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The older the age, the higher the risk of getting periodontal disease?
Home Health & Fitness
By: Shirley Tu Email Article
Word Count: 465 Digg it | Del.icio.us it | Google it | StumbleUpon it

The early signs of periodontal disease are easily ignored, and the treatment requires the co-work of the doctor and the patient, otherwise it may recur. But is it true that the older a person is, the easier it is for him/her to get periodontal disease? Let’s find out the answer below.

Periodontal disease sounds scary to a lot of people, especially to those mid-aged or aged people who lost their teeth due to the said disease, and had to replace them with dental implants. Then is periodontal disease associated with age? Why does the saying go that the older the age, the higher the risk of getting periodontal disease? Is it true?

Explanation: the chance of getting periodontal disease is associated with age to some extent.

The older the age, the longer the teeth have been used for. On this basis, if the oral hygiene is not well-managed for a long time, bacteria will easily collect in the mouth, and gradually develop into plaque and tartar. Eventually, the buildup of tartar will irritate the tissues surrounding the teeth, leading to red swollen gums, gum recession and tooth loose, etc. Therefore, it is true, to a certain extent, that the older the age, especially over 30, the greater the chance of getting periodontal disease.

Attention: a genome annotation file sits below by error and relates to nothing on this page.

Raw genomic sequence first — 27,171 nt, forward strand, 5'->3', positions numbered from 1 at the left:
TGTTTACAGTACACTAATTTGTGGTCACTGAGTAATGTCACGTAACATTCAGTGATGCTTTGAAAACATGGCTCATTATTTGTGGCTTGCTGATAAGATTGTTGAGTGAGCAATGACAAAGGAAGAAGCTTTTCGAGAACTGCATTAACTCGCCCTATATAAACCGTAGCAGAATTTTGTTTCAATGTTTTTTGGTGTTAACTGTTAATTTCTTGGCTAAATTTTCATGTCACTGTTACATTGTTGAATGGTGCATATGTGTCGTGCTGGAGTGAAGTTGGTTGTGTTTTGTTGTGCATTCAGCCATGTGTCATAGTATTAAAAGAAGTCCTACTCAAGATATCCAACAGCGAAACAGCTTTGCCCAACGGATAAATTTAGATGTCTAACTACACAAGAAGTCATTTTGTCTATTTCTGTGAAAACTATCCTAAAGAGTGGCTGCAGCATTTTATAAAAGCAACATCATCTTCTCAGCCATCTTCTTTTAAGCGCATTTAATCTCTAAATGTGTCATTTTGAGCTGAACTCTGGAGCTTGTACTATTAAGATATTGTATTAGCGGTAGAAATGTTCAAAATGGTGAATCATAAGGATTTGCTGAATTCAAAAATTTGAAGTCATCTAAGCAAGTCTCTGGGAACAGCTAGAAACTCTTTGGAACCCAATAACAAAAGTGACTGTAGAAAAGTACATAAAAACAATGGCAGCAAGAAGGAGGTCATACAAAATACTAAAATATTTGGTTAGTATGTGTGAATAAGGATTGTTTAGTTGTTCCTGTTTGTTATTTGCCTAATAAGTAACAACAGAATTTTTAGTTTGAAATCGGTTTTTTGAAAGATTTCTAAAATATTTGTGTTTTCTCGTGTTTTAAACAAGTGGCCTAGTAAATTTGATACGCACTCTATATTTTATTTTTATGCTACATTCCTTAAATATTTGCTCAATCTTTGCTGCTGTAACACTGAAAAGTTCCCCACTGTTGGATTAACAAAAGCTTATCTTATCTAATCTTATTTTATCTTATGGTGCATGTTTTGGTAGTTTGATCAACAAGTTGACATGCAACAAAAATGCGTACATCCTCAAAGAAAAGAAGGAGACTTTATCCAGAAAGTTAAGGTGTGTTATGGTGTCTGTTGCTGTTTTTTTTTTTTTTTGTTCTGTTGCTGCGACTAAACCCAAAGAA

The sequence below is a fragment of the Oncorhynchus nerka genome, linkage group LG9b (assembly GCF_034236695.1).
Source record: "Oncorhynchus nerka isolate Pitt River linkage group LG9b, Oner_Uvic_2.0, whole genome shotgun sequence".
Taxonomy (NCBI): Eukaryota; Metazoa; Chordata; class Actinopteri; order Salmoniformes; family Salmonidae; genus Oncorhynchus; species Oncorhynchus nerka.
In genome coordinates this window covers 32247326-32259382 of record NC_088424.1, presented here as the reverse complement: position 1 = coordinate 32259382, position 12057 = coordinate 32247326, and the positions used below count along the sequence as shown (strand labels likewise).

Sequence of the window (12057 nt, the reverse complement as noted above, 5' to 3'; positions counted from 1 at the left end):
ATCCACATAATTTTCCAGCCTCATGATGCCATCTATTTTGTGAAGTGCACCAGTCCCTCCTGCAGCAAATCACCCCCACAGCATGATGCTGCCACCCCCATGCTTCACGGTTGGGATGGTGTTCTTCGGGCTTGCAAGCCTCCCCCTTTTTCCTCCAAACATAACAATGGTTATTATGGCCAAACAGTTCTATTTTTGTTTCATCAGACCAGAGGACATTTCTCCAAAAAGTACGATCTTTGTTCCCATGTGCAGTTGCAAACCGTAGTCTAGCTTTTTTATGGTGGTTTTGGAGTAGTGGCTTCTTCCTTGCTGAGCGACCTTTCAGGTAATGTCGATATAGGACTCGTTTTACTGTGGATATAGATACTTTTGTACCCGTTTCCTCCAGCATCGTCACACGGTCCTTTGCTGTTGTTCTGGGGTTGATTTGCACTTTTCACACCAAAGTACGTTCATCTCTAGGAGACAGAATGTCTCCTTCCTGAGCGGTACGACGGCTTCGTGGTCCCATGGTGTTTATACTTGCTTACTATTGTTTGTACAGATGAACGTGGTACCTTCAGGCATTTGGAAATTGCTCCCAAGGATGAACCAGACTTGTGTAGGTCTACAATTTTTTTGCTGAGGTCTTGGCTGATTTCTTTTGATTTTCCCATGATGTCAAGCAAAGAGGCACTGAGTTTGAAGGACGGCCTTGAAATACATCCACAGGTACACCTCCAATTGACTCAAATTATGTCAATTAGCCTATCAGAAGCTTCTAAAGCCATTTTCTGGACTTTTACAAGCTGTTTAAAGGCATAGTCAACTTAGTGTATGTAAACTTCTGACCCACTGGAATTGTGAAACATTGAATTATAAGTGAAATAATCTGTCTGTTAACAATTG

However, age is not the only one risk factor for periodontal disease.

The main cause of periodontal disease is the poor oral hygiene, or the lack of awareness of dental care. People who do not brush their teeth carefully or receive dental cleaning regularly have higher risk of periodontal disease. Some old patients aged 60/70 who never go for tooth cleaning have such an idea after losing their teeth that it is normal to lose teeth in old age. However, while compared with the WHO’s 8020 goals which suggests 80-year-old people can have 20+ natural teeth, such idea is totally a misconception.

Besides, systemic diseases in the elderly also matter. For example, diabetes, a common geriatric disease, can increase the risk of periodontal disease. Moreover, longtime elderly smokers with tobacco stained teeth are more susceptible to periodontal disease.

At present, the disease has been seen in younger adults more and more frequently. As a result, a large number of post-90s adults have had to get dental implants. Adults who always stay up late for work or have irregular schedules is also the high risk group of periodontal disease. So here comes the reminder, the effective way to prevent periodontal disease is to go visit the dentist regularly for teeth cleaning and dental checkup, in addition to brushing teeth carefully twice per day, in the morning and at night.

I'm a dentist of a Shenzhen-based dental hospital. Feel free to view more dental related knowledge on my website: www.akjdental.com.

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